Supplementary Fig. 1 illustrates the model structure and the causal links that relate all the variables. At an urban scale, the main variables are the reservoir storage, municipal water polices, public water demand, private water demand and private water sources. Together, these variables determine the water balance of the city. The remaining variables characterize the human–water interplay within one household and determine the total amount and type of water consumed by the household. The model structure (Supplementary Fig. 1) shows how the water consumption of every household is aggregated into five different social groups, which differently affect the urban water balance either by reducing the water available in the municipal reservoir or by reducing the availability of private water sources. To account for emerging dynamics during drought events, the model retraces domestic water consumption over time for each social group using a monthly time step52. While this model has been built on Cape Town’s socioeconomic and hydrological features, its structure constitutes a useful representation of urban water dynamics adaptable to other cities characterized by socioeconomic inequalities and where households have access to both public and private water sources.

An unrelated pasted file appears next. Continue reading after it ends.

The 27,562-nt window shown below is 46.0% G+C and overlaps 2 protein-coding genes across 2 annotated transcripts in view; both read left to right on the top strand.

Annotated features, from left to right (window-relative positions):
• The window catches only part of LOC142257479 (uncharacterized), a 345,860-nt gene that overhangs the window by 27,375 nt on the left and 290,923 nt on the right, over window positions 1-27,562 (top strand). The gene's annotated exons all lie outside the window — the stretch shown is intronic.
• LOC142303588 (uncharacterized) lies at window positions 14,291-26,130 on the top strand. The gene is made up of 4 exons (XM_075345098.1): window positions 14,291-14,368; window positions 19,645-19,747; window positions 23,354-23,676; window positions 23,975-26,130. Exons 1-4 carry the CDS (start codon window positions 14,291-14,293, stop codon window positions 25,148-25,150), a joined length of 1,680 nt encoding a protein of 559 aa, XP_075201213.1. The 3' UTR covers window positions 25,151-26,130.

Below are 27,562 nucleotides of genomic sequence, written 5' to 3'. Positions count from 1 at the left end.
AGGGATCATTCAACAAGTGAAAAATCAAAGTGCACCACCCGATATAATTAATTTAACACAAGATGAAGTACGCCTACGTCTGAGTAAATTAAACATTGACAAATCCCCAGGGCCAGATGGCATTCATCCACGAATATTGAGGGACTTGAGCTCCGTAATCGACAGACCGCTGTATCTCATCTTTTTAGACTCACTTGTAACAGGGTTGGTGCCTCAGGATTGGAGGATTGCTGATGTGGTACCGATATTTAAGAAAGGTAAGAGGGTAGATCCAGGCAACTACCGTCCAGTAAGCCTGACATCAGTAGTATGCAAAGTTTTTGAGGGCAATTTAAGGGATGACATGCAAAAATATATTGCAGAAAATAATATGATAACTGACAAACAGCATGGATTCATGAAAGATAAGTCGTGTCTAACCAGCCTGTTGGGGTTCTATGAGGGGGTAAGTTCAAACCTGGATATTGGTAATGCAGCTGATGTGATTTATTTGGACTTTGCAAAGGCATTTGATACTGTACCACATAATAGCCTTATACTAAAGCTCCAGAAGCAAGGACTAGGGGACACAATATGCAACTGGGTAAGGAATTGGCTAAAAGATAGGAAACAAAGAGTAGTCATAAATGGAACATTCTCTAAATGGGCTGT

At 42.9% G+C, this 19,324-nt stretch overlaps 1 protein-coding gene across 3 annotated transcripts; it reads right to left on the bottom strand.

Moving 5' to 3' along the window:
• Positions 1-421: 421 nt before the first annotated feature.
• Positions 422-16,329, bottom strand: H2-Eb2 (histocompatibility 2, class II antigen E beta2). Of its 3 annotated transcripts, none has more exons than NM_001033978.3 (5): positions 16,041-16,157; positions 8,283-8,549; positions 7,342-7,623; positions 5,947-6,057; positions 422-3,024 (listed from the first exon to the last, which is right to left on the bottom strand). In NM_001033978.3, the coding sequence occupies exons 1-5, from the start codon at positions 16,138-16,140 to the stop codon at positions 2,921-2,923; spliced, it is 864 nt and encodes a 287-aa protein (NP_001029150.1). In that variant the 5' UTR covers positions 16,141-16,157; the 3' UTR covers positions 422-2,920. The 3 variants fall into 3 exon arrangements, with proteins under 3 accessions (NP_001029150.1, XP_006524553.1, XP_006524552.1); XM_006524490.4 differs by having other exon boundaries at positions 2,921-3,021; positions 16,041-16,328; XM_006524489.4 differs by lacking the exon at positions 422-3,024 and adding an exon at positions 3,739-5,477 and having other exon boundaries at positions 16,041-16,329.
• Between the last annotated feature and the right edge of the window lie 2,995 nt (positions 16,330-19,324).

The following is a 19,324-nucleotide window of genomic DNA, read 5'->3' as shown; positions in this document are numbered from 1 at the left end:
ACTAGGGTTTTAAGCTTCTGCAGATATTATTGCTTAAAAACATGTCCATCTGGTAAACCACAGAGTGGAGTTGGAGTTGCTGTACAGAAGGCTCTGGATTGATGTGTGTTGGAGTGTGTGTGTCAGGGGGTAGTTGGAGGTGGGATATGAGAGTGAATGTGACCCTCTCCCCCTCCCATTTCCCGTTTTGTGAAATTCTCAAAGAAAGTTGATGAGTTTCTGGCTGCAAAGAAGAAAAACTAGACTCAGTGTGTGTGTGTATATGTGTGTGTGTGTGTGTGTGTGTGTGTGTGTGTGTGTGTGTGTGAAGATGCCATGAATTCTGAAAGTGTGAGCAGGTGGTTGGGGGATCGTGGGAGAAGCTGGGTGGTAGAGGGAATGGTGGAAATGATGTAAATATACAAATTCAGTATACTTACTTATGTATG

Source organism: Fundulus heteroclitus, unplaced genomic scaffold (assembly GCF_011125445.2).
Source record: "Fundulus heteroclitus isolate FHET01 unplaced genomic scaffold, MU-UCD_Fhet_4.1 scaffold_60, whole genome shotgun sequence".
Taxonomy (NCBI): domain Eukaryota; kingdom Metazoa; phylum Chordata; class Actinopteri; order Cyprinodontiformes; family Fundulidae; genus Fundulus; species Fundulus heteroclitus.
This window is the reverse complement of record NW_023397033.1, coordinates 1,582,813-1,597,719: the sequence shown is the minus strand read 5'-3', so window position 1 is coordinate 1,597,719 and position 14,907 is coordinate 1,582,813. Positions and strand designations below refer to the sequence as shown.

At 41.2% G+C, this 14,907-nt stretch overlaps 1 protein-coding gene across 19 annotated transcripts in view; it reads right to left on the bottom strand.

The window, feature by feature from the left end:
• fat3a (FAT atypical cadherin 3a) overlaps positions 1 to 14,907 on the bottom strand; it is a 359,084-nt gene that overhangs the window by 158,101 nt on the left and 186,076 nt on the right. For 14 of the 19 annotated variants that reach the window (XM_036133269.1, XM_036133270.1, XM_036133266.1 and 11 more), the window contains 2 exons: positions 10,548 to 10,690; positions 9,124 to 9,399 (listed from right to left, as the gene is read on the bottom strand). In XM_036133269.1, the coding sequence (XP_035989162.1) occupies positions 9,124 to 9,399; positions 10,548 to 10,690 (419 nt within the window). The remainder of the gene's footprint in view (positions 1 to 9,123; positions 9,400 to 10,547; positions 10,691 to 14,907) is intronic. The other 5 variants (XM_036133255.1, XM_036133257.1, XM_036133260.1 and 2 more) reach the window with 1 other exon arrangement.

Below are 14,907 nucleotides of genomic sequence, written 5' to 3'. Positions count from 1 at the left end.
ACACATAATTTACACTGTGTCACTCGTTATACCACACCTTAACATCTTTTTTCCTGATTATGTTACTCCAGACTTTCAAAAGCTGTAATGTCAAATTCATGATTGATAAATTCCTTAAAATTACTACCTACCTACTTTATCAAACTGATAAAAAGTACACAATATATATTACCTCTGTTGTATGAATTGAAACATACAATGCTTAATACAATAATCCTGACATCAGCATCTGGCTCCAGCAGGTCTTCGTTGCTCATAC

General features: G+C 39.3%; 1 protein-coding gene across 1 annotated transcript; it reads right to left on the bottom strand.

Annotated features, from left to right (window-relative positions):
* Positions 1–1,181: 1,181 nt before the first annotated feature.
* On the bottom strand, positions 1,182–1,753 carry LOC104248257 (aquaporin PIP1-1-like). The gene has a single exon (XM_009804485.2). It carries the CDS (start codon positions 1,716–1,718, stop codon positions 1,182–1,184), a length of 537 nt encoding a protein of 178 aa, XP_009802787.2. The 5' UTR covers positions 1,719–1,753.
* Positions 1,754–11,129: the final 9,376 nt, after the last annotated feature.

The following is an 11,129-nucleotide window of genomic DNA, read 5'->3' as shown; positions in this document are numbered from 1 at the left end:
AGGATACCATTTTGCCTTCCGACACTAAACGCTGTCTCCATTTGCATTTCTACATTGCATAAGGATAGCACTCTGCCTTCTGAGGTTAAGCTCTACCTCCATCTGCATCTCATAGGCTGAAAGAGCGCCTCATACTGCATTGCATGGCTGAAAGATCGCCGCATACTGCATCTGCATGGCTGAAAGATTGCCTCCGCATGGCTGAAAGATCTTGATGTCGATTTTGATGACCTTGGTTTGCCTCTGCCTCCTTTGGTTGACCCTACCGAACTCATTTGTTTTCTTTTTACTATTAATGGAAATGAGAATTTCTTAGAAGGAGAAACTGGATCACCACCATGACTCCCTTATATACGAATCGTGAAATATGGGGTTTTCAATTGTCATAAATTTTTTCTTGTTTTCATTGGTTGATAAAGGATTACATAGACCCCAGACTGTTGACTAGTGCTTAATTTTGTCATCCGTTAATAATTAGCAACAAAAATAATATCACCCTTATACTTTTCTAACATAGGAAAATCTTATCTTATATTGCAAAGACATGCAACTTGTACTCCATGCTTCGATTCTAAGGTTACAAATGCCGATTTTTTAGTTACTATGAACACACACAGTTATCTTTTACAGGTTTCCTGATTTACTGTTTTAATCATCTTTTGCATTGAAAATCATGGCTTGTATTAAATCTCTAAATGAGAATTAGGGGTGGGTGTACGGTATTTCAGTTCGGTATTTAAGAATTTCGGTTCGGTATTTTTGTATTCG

Case study